Dr. David Shevin photograph

BACK IN THE DAY

June 1, 2005

A few weeks ago, when Ohio State Senator Mark Mallory spoke with the state meeting of the American Association of University Professors (AAUP), I drew him aside afterwards to comment on all of the right wing chicanery we were seeing in the state house. “It seems that Ohio, which is so evenly divided between Democrats and Republicans but has gerrymandered in such a huge Republican majority of legislators, has become the testing ground of how much the right wing can get away with.” Mallory didn’t miss a beat. “That’s so obvious,” he said at once.

In the larger group, we had been discussing the measure to silence professors under the rubric of an “Academic Bill of Rights”; the discussion also led to Senate Bill 9, which had cleared the Senate. S.B. 9 takes a look at the Patriot Act measures, which the U.S. Congress was queasy enough about to sunset out. These provisions are to disappear at the end of 2005. Ohio’s senator’s decided to … uh, hold onto every last measure of surveillance, limitation, and loyalty test. Even the one that prohibits communities from adopting statutes of dissent on security matters.

Now, let’s assume that most of us citizens in this democracy actually put faith in democracy rather than oligarchy. Isn’t it time to be asking what went wrong along the way? Recently, I read a smart essay looking at how one country reacted to a costly bombing of one of its landmark buildings by a foreign terrorist.

Now, here’s a quick review for those of you who are a little behind on your 1933 history. On February 27 of that year, the Reichstag (Germany’s Parliament) was destroyed by fire. Historians argue to this date whether National Socialist Party members were responsible for the blaze, or the convicted arsonist, a Dutch communist named Marinus van der Lubbe. In the wake of the building’s destruction, National Socialist Party Chairman Hitler convinced Hindenburg to sign a decree “For the Protection of the People and the State”. This decree imposed a widespread suspension of basic rights, and allowed for arrests based on suspicion and detention without trial or right of counsel. The decree was never lifted through all of the years of Nazi rule.

This is the point where Thom Hartmann picks up the argument of “When Democracy Failed” in his recent book WHAT WOULD JEFFERSON DO? Without orchestrating or overdramatizing a parallel view of ‘30s Germany and the current situation in our country, Hartmann follows a clear-eyed and sober observation of the machinations of the party chairman in corralling the nation to his party’s agenda and subverting the nation’s constitution.

Following the decree allowing the police previously unheard-of liberties, the targeting of “troublemakers” and ethnic minorities began in earnest. Hitler, propelled to popularity by his toughness on the terrorists, appointed a key political ally to head the new Central Security Office for the Homeland. This office denounced any media critical of the regime, and brought industrial leadership wholesale into the government, forging a corporate alliance with the tools of politics. He readily invoked religion in the name of patriotism and national preservation, and manipulated the media into a “with us or against us” mentality. By the time of Germany’s invasion of Czechoslovakia, internal dissent was effectively repressed and Germany’s fragile democracy had come to an end.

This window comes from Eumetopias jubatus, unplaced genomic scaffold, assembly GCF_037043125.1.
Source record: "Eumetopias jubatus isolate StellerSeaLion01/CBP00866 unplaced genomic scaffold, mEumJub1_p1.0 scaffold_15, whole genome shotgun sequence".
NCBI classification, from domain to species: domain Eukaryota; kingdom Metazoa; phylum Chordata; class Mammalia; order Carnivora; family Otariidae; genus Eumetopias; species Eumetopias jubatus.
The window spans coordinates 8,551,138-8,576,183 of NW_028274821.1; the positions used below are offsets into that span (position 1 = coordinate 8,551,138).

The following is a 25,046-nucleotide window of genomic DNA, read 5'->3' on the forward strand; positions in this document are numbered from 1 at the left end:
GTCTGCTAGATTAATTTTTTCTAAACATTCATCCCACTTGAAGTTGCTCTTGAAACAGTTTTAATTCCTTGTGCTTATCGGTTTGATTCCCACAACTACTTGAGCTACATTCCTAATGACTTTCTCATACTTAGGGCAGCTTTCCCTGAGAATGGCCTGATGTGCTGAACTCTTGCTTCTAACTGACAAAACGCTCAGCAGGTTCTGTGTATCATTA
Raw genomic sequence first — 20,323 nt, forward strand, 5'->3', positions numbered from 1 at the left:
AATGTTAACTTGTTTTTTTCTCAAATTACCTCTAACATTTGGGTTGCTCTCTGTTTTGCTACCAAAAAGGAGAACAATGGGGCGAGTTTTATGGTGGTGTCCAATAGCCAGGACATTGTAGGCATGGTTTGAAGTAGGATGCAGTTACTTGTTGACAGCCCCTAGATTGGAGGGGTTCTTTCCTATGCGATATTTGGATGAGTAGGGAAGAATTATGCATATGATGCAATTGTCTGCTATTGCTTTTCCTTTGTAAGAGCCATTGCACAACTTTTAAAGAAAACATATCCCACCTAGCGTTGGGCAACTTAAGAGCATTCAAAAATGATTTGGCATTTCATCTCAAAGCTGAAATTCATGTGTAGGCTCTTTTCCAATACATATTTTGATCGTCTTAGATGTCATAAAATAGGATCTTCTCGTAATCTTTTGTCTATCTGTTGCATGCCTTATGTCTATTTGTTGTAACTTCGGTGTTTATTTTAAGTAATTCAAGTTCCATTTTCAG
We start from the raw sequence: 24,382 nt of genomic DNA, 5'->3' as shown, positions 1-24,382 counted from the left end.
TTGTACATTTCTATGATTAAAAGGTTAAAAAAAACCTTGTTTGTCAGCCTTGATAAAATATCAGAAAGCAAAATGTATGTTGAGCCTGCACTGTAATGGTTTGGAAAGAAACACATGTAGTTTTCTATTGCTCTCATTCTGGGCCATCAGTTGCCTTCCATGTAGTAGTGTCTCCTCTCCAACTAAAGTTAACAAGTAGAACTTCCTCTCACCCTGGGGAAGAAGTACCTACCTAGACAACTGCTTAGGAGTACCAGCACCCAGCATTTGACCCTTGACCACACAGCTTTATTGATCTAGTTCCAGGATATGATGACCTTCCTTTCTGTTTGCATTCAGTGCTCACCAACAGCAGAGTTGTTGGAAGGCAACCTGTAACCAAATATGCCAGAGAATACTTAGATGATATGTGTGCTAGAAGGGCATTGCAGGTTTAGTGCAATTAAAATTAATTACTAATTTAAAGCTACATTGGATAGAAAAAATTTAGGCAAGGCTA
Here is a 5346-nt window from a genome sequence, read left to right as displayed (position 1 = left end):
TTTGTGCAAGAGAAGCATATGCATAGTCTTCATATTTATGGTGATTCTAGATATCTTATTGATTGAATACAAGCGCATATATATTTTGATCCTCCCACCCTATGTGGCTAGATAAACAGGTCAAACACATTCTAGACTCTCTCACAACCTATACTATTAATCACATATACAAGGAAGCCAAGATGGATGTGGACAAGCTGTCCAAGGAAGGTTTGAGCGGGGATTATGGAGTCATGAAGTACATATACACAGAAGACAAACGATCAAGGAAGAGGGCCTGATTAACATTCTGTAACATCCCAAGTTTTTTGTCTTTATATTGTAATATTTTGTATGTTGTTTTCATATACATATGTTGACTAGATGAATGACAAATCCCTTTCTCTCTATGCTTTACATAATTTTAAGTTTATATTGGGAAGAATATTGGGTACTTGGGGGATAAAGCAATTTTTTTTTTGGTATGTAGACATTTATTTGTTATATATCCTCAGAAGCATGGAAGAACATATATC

The good news, Hartmann reminds us, is that the nations of the world had choices in the 1930s. The path Germany took was hardly an inevitable one. In fact, beneath the policies that came to power in Germany was a nation trying to come to grips with economic crisis. The Depression in America was not a local glitch; it was part of a worldwide Depression. The United States elected a very different course of action in those troubled times. In our country, rather than taking a direction that served the few and stifled the many, we followed a course to reinforce the common welfare.

Fascism’s rise in Germany coincided with New Deal America. This was the period when our country passed and enforced anti-trust laws. It was the time of establishing minimum-wage laws to expand the middle class, of increased corporate taxation to even the costs of government, of the creation of Social Security. It was the season of public employment through the Works Progress Administration, as part of a national effort to rebuild the infrastructure, promote the arts and further conservation. As an economic policy, that worked, and worked far more successfully than Germany’s special-effects blitz of high productivity through stealth and ever-expanding war. The permanent war economy self-destructed in Europe.

Inasmuch as we still have a functioning democracy at work today, it’s well worth noting how a democracy “failed” across the Atlantic some seventy years ago. Similar intimidation and coercion surround us today, as the threats to curtail our process are always present. I like the language Harry Truman used when campaigning: “Are the special privilege boys going to run the country, or are the people going to run it?” Clearly, the time is at hand for more sense and for less privilege. Along the journey, this book makes a mighty fine read.

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